Worldly in outlook, programs and visitors, the Goteborg Intl. Film Festival — now in its 34th year Sweden’s biggest sprocket opera — is also a key player in promoting the Nordic film industry.

The goals of the fest are illustrated in the opening night film, Marius Holst’s “The King of Devil’s Island,” a co-production between two Nordic shingles, 4 1/2 Film (Norway) and St. Paul Film (Sweden), plus two European houses, Opus Film (Poland) and Mact Prods. (France).

The fest’s Dragon Award, at around $147,000 one of the world’s largest, is awarded to the winner of a competition lineup restricted to films from the five Nordic countries: Denmark, Finland, Iceland, Norway and Sweden.

The size of the prize, says fest topper Asa Bernio, is designed to help winners get their next project off the ground. It’s supported by the Dragon Film Fund, a charity that raises money specifically for the prize pot.

Goteborg successes include “Let the Right One In,” which won the 2008 Dragon Award, and “The Sound of Noise,” which screened at the festival’s Nordic Film Market last year and was immediately snapped up for Critics Week at Cannes.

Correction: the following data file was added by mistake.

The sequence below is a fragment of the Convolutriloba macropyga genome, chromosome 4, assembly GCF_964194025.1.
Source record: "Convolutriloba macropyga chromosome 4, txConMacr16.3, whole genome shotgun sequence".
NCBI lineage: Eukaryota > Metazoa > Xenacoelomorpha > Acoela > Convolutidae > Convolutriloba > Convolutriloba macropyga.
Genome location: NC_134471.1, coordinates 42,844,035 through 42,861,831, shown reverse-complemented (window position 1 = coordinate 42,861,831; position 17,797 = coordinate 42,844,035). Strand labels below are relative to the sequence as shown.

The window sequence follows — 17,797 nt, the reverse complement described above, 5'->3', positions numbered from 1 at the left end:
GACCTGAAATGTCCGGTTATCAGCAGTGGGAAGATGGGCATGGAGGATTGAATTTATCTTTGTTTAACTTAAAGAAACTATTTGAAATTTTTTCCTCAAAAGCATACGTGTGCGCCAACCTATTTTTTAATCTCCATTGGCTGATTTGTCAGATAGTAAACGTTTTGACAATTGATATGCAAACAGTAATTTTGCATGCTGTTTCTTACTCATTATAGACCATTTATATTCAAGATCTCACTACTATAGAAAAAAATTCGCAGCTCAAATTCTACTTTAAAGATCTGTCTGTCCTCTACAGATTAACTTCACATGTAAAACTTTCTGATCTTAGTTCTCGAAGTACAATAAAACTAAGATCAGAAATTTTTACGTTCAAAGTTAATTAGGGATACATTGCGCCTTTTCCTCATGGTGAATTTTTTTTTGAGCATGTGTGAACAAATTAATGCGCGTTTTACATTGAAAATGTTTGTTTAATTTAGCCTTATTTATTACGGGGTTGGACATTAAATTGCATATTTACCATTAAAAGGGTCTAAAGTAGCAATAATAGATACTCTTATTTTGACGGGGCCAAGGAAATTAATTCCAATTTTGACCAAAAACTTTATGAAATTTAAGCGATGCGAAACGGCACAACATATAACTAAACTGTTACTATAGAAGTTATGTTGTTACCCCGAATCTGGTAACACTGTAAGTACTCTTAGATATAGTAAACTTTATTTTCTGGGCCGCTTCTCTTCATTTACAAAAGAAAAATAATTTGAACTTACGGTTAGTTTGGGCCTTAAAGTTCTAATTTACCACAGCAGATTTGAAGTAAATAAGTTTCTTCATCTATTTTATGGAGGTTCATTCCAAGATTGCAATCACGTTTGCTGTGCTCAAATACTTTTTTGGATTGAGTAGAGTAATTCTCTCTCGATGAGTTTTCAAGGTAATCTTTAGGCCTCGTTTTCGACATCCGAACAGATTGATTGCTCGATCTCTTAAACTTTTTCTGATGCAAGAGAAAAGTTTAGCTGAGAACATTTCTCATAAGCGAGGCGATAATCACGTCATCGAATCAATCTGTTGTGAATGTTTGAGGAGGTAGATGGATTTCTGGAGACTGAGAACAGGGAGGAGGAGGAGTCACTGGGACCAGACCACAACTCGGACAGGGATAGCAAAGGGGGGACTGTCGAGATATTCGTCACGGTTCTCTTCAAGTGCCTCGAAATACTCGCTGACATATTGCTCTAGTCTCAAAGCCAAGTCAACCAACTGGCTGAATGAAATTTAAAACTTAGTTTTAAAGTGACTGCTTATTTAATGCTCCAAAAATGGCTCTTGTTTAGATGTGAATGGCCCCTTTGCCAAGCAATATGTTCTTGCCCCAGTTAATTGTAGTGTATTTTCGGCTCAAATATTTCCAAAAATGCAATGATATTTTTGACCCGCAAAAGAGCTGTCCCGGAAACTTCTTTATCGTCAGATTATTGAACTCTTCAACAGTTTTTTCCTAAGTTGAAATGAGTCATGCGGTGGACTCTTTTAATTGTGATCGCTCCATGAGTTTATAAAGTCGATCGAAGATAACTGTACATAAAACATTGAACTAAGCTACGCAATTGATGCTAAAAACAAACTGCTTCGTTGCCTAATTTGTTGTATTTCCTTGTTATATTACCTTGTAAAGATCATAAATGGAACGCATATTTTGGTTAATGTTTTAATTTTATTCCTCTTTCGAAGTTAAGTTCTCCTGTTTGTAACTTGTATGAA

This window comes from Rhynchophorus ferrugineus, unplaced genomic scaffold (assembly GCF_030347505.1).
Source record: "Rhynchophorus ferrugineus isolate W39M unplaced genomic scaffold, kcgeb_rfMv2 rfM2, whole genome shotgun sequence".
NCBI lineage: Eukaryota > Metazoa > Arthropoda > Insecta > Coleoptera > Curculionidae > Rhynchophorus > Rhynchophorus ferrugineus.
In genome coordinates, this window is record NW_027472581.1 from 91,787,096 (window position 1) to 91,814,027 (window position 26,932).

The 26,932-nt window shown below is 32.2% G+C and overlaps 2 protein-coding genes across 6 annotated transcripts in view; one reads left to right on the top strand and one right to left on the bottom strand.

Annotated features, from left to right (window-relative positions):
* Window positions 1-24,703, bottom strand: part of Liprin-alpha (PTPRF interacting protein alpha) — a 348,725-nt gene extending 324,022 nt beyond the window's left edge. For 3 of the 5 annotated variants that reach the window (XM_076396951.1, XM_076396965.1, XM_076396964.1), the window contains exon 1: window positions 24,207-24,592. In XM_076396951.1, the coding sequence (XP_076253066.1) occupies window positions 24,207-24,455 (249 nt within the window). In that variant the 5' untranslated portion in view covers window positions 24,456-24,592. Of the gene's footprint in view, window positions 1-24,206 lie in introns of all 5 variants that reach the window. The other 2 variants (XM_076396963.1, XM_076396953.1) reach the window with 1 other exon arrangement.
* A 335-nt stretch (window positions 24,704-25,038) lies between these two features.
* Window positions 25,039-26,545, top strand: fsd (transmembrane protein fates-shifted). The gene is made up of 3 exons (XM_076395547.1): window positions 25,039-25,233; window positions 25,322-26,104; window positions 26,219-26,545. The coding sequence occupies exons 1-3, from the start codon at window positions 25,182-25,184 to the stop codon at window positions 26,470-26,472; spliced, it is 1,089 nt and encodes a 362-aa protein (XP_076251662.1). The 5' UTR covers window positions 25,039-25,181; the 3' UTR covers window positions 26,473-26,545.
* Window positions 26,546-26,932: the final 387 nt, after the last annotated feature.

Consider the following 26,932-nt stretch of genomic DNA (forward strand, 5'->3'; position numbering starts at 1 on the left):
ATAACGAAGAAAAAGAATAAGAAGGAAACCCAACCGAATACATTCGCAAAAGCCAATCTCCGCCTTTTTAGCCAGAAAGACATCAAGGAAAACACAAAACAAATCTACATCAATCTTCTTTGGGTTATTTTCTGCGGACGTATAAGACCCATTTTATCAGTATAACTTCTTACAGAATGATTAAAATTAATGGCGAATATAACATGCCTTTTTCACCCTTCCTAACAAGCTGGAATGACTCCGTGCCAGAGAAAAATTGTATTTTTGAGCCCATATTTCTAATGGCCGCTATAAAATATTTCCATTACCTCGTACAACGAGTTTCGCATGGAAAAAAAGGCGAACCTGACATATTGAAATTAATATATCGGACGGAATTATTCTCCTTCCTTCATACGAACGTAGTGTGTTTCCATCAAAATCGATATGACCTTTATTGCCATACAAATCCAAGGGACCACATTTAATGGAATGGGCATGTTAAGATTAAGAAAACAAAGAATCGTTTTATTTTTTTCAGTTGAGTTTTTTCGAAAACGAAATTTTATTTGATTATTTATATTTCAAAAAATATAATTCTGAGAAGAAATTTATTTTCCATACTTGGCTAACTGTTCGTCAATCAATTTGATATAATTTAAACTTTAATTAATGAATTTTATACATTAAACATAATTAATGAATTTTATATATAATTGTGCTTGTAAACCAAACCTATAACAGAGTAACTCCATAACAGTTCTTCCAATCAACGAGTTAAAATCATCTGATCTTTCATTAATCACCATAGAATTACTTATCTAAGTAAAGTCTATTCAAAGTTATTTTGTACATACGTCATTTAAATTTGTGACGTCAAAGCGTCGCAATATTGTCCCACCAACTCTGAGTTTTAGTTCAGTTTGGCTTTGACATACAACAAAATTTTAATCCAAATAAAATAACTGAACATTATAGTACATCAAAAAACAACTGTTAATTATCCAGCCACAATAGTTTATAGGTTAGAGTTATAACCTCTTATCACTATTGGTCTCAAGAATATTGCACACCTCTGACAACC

Bernio says that Goteborg attracts a number of international fest programmers and distributors looking for local pics. She singles out Argentine shingle Film Sharks, which has been a keen buyer at the Nordic Film Market in recent years.

“Having a Swedish or Norwegian film travel to South America is not an easy thing if you don’t find the right contact beforehand,” she adds.

Nordic Film Market director Cia Edstrom confirms the growing importance of an event launched 11 years ago.

“The market really started to kick off for us when we introduced our works-in-progress section seven years ago,” she says.

“Since then, interest in Nordic films around the world has risen each year — 2008 was a key year for us with ‘Let the Right One In’ and ‘The King of Ping Pong,’ and since then so has interest in our film market. Last year, the number of buyers, festival programmers and sales agents increased by 35%.”

Also in Fest Traveler: Goteborg Intl. Film Festival:
Nordic Film Market showcases local pics